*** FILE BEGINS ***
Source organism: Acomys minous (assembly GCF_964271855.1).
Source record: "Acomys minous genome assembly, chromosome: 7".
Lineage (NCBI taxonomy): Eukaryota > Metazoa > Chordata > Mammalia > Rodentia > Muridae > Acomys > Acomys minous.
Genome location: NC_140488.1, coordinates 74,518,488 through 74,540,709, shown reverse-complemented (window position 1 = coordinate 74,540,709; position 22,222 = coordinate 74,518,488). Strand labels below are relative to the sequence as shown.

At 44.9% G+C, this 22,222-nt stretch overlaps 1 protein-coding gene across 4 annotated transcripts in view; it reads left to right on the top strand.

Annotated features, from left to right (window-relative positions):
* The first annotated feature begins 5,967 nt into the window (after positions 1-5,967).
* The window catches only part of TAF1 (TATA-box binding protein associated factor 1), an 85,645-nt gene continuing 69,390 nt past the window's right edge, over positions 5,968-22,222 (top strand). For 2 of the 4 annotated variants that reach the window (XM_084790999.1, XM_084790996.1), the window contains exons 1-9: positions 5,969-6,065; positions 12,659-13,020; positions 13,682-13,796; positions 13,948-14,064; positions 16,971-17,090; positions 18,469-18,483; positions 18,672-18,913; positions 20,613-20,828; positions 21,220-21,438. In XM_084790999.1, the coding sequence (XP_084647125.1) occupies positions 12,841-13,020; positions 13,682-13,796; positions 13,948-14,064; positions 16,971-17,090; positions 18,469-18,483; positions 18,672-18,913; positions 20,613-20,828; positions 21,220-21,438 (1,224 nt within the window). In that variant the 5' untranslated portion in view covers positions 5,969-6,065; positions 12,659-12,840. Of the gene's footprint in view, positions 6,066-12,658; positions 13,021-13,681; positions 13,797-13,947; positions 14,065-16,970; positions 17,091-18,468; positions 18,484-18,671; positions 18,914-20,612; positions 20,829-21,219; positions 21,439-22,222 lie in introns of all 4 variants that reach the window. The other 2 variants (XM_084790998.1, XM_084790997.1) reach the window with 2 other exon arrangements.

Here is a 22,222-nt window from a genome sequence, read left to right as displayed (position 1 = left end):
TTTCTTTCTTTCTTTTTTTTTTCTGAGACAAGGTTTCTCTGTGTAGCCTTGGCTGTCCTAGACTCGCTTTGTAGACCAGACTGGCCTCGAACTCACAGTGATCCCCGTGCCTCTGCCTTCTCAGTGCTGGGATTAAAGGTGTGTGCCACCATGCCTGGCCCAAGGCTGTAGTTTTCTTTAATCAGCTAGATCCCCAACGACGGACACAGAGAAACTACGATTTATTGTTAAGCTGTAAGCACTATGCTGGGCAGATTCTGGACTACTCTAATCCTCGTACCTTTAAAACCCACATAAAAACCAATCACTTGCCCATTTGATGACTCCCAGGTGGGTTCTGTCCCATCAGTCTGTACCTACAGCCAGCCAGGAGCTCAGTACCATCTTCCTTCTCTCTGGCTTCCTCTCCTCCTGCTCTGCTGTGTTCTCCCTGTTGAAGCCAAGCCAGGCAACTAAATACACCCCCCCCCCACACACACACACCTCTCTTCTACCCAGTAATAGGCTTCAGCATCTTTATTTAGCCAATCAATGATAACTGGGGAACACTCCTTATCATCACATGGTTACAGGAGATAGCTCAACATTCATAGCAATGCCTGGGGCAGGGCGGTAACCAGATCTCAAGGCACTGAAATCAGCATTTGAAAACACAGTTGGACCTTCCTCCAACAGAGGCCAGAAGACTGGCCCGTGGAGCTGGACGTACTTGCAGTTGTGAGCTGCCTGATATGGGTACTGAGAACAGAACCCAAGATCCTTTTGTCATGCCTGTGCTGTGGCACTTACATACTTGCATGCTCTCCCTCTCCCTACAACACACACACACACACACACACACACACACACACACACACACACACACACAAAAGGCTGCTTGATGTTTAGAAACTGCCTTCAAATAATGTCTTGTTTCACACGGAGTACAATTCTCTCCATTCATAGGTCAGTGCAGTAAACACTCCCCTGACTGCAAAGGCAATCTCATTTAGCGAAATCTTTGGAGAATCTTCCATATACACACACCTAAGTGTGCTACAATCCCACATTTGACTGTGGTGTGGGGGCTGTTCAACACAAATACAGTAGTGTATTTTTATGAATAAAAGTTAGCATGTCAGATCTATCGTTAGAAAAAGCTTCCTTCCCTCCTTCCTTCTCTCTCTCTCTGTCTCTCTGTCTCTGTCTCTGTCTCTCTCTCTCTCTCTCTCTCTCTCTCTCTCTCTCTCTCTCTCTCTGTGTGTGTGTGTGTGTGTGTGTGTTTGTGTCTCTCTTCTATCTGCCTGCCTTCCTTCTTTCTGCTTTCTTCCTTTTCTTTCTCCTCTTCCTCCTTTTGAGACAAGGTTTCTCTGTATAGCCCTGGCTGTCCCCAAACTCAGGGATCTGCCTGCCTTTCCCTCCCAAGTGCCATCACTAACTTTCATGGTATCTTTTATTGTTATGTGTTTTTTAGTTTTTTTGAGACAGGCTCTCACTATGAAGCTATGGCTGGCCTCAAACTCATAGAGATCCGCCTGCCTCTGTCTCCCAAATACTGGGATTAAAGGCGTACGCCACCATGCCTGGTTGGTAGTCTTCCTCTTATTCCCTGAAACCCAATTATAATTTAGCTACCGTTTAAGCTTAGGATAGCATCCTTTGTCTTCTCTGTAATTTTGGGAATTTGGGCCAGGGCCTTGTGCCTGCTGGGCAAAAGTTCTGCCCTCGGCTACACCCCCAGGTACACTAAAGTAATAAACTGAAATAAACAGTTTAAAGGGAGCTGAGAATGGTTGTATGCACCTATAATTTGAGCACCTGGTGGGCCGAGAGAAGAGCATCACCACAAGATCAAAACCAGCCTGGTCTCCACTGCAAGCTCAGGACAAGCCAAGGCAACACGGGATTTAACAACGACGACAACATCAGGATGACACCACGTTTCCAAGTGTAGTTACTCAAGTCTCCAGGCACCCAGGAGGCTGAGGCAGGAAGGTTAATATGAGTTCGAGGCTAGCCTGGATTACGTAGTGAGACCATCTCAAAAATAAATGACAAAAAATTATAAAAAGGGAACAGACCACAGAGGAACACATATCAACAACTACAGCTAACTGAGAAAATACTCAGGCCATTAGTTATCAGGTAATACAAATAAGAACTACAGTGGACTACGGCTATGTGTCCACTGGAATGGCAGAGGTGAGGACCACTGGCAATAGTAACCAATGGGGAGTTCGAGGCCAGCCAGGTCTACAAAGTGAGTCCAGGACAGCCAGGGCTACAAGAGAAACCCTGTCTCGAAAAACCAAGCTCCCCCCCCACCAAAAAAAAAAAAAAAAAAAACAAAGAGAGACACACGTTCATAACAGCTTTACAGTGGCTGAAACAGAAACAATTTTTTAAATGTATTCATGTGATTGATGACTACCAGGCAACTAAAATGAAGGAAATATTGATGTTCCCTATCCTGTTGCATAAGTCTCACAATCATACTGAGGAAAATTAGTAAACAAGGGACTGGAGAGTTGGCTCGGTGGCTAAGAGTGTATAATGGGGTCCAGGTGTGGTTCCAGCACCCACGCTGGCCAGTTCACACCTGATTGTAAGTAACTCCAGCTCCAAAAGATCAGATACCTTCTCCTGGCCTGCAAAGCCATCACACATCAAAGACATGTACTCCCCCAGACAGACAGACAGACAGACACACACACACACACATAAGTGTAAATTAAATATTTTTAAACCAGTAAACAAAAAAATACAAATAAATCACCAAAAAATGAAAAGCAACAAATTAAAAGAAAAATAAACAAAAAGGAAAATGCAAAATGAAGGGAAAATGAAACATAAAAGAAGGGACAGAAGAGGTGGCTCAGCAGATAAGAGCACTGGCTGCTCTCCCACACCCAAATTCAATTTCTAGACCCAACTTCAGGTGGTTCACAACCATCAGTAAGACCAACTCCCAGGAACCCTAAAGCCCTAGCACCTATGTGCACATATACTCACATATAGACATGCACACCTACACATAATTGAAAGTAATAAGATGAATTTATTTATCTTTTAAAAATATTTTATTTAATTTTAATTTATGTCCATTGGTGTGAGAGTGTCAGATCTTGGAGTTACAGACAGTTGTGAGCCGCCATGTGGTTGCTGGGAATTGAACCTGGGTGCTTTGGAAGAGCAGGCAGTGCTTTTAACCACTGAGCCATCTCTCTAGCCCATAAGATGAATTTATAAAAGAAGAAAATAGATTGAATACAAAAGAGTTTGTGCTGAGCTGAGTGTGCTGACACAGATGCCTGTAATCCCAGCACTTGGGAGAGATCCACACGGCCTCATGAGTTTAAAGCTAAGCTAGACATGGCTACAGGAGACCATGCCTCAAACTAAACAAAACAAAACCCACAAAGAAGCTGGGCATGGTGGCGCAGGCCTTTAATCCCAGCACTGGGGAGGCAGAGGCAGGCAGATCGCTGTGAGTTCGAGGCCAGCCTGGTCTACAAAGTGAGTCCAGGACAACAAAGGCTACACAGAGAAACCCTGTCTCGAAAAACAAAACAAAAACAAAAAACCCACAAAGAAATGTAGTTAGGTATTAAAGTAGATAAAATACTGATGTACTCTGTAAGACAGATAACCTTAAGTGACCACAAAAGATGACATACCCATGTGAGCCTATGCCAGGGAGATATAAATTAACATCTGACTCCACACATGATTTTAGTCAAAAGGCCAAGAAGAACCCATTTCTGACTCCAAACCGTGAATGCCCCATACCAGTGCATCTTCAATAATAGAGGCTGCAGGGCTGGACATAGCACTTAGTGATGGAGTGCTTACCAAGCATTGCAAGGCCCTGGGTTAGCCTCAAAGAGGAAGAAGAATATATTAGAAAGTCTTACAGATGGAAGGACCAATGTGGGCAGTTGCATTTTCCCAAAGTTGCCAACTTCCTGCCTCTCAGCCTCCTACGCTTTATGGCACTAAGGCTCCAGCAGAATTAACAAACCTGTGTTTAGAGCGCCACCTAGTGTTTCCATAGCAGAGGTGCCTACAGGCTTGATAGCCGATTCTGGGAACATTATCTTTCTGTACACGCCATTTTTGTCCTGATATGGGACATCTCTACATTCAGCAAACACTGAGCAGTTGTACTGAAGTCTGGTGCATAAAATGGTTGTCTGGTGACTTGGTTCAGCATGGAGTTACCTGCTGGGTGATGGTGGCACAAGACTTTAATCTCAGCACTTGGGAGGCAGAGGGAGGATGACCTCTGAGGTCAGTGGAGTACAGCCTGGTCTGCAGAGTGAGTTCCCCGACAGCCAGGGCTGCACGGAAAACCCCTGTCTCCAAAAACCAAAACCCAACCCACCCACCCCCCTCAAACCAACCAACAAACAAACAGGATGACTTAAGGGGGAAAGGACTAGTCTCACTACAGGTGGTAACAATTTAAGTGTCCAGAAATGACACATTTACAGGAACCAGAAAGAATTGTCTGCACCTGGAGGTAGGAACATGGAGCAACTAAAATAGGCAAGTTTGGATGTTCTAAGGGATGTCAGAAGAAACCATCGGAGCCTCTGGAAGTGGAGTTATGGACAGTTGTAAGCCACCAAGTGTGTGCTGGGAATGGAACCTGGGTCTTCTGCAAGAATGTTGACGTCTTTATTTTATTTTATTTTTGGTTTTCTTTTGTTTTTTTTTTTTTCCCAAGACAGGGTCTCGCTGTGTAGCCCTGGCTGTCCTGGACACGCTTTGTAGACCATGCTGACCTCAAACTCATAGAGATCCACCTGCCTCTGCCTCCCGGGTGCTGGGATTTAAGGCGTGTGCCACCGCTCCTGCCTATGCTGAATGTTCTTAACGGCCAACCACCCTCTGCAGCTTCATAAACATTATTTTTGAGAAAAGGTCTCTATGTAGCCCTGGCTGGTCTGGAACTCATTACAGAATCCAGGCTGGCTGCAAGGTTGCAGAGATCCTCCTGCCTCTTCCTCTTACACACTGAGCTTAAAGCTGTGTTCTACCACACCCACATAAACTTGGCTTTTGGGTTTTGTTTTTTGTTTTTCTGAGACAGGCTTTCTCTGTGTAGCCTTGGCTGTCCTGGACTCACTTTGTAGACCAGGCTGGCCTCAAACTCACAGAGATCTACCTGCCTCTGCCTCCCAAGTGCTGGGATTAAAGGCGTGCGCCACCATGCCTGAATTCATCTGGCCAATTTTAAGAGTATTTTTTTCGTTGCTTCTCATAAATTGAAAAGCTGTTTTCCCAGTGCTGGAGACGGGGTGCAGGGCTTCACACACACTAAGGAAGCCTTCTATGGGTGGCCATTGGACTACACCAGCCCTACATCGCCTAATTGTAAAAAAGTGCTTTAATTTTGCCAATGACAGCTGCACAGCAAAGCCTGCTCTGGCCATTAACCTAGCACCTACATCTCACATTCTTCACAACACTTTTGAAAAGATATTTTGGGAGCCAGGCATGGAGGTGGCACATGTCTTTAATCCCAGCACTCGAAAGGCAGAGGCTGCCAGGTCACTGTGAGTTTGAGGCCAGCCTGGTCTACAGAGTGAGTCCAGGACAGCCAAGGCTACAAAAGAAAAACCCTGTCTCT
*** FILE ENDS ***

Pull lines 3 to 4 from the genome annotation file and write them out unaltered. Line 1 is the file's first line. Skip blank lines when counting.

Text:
Lineage (NCBI taxonomy): Eukaryota > Metazoa > Chordata > Mammalia > Rodentia > Muridae > Acomys > Acomys minous.
Genome location: NC_140488.1, coordinates 74,518,488 through 74,540,709, shown reverse-complemented (window position 1 = coordinate 74,540,709; position 22,222 = coordinate 74,518,488). Strand labels below are relative to the sequence as shown.